Analysis Of Franz Kafka 's ' The Metamorphosis '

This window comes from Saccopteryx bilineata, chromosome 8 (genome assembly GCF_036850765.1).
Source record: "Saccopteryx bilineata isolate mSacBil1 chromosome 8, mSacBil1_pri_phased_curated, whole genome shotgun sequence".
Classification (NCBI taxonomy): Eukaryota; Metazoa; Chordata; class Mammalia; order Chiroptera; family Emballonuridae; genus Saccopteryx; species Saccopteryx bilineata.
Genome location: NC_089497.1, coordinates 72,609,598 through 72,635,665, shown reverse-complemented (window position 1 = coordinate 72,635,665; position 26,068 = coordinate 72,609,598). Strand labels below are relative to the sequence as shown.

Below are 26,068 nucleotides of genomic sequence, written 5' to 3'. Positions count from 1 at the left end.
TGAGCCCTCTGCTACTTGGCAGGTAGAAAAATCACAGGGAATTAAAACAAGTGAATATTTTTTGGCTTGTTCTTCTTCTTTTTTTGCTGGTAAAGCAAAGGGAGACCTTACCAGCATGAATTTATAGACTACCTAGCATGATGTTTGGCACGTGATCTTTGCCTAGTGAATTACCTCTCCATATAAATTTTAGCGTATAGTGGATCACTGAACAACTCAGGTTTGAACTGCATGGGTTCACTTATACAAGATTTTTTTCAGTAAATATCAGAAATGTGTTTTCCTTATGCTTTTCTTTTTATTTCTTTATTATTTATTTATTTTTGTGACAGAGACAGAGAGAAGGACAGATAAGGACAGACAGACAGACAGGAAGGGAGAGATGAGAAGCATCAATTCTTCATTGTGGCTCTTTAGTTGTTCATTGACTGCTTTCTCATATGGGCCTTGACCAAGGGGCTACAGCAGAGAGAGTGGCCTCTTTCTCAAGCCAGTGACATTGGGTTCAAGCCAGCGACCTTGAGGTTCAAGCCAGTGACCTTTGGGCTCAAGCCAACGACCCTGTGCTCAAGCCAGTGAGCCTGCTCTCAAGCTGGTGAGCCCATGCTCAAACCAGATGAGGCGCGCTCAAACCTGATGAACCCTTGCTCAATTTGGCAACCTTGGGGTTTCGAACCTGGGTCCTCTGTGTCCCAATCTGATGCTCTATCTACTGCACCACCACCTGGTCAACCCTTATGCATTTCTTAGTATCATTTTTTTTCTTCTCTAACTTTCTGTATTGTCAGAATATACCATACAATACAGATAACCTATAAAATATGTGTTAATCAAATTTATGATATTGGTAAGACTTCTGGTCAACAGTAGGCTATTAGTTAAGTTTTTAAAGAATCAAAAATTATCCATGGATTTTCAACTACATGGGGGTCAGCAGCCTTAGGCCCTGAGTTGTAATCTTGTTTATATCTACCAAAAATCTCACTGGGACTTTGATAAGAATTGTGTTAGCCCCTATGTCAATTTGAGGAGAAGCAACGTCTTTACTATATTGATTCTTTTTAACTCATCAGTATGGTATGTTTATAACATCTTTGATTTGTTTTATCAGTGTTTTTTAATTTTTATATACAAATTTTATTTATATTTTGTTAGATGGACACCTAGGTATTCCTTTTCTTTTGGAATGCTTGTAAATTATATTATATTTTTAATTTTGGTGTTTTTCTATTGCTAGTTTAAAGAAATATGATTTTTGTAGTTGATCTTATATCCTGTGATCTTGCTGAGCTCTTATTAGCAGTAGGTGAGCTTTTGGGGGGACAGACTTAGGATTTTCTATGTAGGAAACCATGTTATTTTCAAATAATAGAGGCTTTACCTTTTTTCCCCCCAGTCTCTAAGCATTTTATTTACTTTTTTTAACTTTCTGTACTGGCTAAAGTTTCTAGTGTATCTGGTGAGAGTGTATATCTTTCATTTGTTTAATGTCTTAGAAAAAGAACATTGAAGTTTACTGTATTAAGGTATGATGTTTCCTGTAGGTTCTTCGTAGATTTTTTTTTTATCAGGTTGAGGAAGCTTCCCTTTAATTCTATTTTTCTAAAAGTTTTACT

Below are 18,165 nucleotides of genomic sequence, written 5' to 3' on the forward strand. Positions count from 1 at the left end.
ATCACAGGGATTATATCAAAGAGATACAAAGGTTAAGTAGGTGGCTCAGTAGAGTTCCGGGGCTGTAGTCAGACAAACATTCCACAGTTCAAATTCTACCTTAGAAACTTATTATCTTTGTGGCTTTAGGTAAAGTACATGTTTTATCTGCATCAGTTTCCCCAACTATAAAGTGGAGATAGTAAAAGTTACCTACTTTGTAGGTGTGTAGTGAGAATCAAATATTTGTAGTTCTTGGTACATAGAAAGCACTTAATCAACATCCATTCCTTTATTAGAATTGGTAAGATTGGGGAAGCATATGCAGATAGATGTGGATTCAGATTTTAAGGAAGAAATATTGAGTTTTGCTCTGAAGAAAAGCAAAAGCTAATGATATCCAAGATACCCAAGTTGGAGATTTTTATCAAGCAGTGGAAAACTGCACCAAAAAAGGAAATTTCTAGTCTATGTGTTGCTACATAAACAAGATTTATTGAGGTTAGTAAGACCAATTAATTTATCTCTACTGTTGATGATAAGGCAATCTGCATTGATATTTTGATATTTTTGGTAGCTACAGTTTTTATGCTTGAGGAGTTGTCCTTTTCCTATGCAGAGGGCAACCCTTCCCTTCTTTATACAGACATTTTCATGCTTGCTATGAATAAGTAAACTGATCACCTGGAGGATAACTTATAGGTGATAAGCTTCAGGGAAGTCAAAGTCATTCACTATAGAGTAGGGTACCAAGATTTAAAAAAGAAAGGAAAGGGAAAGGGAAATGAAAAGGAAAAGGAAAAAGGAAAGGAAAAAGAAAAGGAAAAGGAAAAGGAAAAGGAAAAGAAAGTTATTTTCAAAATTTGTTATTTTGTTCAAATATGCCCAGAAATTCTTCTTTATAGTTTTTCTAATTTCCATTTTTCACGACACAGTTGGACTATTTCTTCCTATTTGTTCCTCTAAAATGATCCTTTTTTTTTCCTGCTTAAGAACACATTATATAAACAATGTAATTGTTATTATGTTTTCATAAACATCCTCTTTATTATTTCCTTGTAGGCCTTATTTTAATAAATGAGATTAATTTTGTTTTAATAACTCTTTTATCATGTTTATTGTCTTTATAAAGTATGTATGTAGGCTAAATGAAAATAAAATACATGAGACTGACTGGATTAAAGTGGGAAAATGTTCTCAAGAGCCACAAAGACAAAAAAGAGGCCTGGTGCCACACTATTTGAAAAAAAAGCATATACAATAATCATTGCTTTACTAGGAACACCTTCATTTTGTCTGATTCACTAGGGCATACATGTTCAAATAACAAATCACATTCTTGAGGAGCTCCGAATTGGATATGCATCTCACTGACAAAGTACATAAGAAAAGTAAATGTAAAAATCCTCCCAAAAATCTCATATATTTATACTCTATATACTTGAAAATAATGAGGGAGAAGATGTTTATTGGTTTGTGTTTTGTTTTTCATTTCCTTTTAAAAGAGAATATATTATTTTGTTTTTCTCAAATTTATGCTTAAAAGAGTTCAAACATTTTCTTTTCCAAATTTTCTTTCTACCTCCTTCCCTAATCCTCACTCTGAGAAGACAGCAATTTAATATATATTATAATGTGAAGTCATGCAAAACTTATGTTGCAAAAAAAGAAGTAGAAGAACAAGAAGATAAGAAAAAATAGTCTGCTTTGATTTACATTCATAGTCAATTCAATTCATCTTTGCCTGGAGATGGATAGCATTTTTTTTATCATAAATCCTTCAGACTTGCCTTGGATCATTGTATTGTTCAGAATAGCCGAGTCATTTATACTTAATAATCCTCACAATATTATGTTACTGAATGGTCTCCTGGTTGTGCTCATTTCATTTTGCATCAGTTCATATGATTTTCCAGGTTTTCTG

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Many authors use symbolism throughout their work and in their characters to portray a certain theme that most readers can relate to. Franz Kafka, a renowned German-speaking fiction writer of the 20th century, uses a unique style of writing that many people believe is a telling of his own life story. In his well-known short story, “The Metamorphosis”, many similarities and connections can be seen between the main character, Gregor Samsa, and the author himself, Franz Kafka. A major comparison that can be made is the fact that both Samsa and Kafka died slow, lonesome deaths after being in a dysfunctional relationship with their families and especially their father figures. Franz Kafka was diagnosed with tuberculosis in 1917, which he was forced to live with until he died in 1924 at the age of forty-one. Kafka’s terminal disease can be compared to Gregor Samsa’s terminal metamorphosis, which also killed Gregor at a young age. Franz ‘Samsa’ Kafka inserts himself into the story “The Metamorphosis”, into the Samsa family, and into Gregor Samsa himself. In the short story “The Metamorphosis” by Franz Kafka, the theme of transformation or metamorphosis is found numerous times throughout the text, starting with an extremely bizarre incident that initially pulls the reader into the story. The main character, Gregor Samsa, is randomly transformed into a giant insect. Not only does Gregor go through an obvious physical change, but he undergoes a psychological transformation as well,
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